It may have something to do with Russia’s overwhelming superiority in air defense and offensive weapons. That’s just a guess. But if any of this is true, the game is already over, and perhaps Nuland et al know it.

    NATO is a joke. Laughing will start soon.

    Liked by 1 person

  9. I take a quite different view to those already expressed. Russia, unlike the USA and its allies, believes in a rule of law as set out in The United Nations charter. It has asserted this many times.
    The USA is powerful militarily, economically, and in terms of mass communications.
    Why is this? Because it largely controls the word’s finance through the “dominance of the dollar”.
    Money is a symbol of wealth that has become virtually synonymous with wealth for the purposes of trade.
    America PRINTS money and exchanges this for real wealth produced around the world. This enables it to buy influence and power.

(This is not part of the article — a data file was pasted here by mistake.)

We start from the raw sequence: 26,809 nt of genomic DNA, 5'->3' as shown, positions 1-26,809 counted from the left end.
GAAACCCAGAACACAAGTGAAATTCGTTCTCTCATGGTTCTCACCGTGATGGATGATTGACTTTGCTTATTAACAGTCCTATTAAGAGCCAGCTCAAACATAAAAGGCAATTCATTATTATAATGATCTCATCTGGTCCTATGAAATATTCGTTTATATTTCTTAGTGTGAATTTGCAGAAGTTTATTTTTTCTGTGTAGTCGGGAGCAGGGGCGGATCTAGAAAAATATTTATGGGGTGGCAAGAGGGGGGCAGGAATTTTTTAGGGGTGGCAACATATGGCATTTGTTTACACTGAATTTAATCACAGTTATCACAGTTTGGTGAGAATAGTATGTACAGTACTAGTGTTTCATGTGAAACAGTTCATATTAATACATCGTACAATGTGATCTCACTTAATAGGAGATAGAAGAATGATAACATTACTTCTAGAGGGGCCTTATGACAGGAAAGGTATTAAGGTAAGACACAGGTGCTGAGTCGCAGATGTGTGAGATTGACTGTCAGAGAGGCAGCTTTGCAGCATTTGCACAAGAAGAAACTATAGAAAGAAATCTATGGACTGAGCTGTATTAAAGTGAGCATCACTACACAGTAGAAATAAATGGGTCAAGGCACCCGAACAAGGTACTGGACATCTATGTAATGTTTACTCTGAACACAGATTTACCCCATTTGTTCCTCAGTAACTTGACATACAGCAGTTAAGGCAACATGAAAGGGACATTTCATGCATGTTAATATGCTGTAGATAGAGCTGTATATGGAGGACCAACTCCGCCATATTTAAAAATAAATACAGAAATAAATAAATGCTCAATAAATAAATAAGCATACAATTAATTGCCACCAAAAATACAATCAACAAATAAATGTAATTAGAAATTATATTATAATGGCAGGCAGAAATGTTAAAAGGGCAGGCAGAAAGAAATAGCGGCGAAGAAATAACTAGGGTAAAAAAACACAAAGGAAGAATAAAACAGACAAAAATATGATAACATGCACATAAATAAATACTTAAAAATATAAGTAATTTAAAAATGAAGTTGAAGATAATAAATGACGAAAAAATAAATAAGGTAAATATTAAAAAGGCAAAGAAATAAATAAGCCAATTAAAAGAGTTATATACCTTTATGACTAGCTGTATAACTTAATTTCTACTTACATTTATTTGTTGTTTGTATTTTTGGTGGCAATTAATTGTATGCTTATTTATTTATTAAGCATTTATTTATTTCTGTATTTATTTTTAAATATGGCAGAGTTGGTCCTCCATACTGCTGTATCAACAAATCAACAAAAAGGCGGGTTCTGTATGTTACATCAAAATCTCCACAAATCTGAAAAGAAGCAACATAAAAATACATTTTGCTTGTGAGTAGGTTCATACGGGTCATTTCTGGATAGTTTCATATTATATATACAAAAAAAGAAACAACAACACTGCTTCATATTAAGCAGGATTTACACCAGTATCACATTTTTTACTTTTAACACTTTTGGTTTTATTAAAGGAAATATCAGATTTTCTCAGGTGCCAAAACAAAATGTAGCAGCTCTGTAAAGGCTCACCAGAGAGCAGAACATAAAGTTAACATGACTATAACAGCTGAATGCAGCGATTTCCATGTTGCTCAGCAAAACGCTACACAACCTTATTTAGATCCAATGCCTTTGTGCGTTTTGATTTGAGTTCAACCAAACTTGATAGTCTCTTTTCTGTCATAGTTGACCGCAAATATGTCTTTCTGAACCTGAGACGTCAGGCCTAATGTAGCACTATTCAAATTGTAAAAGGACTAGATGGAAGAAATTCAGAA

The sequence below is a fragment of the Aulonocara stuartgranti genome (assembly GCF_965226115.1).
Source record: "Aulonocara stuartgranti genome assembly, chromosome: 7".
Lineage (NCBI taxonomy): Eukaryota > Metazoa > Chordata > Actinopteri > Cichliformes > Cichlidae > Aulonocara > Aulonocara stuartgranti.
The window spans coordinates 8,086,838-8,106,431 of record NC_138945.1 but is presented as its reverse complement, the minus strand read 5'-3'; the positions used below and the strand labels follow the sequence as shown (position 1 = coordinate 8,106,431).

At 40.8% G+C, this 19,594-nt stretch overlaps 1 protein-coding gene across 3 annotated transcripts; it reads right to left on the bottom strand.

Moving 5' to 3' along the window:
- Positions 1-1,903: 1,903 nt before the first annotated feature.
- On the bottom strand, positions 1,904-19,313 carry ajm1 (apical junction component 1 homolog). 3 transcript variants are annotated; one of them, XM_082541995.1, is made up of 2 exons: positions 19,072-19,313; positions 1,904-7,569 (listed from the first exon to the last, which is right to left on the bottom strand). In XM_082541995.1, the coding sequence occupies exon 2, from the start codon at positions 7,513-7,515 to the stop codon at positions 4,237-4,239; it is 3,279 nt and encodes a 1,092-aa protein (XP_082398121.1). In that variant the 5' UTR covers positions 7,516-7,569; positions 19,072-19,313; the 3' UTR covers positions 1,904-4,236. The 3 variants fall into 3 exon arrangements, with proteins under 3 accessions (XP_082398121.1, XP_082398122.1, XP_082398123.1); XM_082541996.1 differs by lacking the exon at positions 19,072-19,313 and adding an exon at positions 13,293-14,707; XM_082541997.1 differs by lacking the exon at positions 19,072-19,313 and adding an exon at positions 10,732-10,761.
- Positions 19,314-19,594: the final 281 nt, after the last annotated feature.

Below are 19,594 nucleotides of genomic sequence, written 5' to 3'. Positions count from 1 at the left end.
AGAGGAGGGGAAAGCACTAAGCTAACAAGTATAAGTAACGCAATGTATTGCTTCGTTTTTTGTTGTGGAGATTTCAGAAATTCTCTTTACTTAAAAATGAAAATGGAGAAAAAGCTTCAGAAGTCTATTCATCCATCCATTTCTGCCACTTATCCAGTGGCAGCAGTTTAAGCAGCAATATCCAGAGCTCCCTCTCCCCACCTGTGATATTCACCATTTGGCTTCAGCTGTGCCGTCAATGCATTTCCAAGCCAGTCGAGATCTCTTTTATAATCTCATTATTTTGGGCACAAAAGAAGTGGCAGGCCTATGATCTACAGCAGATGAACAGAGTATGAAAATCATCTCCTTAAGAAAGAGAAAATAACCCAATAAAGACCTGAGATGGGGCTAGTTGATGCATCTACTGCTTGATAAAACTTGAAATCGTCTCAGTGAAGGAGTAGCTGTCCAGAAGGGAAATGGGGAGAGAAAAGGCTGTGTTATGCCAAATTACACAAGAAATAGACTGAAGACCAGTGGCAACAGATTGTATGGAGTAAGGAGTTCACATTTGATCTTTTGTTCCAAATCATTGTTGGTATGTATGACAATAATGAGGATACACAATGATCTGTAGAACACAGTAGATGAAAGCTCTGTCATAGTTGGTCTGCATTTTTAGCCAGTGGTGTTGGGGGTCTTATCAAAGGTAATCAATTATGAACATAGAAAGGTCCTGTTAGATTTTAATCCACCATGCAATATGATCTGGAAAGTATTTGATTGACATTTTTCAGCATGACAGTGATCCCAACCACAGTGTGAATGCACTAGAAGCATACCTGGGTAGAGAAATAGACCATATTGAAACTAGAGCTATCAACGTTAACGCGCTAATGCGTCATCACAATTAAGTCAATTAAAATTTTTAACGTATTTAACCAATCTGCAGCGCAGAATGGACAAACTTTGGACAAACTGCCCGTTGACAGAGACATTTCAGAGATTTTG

If Russia, in alliance with China and others, can provide alternative trading arrangements to the almighty dollar, American influence and power would disappear like ‘snow in a dyke’. No war. No violence. No illegality. Just promoting a greater freedom to trade in currency other than the dollar. In my view, this should be the primary objective. Ditch the Dollar!

    Liked by 1 person

    1. Your idea is similar to mine. Russia declares it will only accept payments from now on in gold, rubles, or yuan. This however would be a two-sided sword, as it would increase the value of the ruble which would benefit its purchase power for import, however, would increase the price of exports.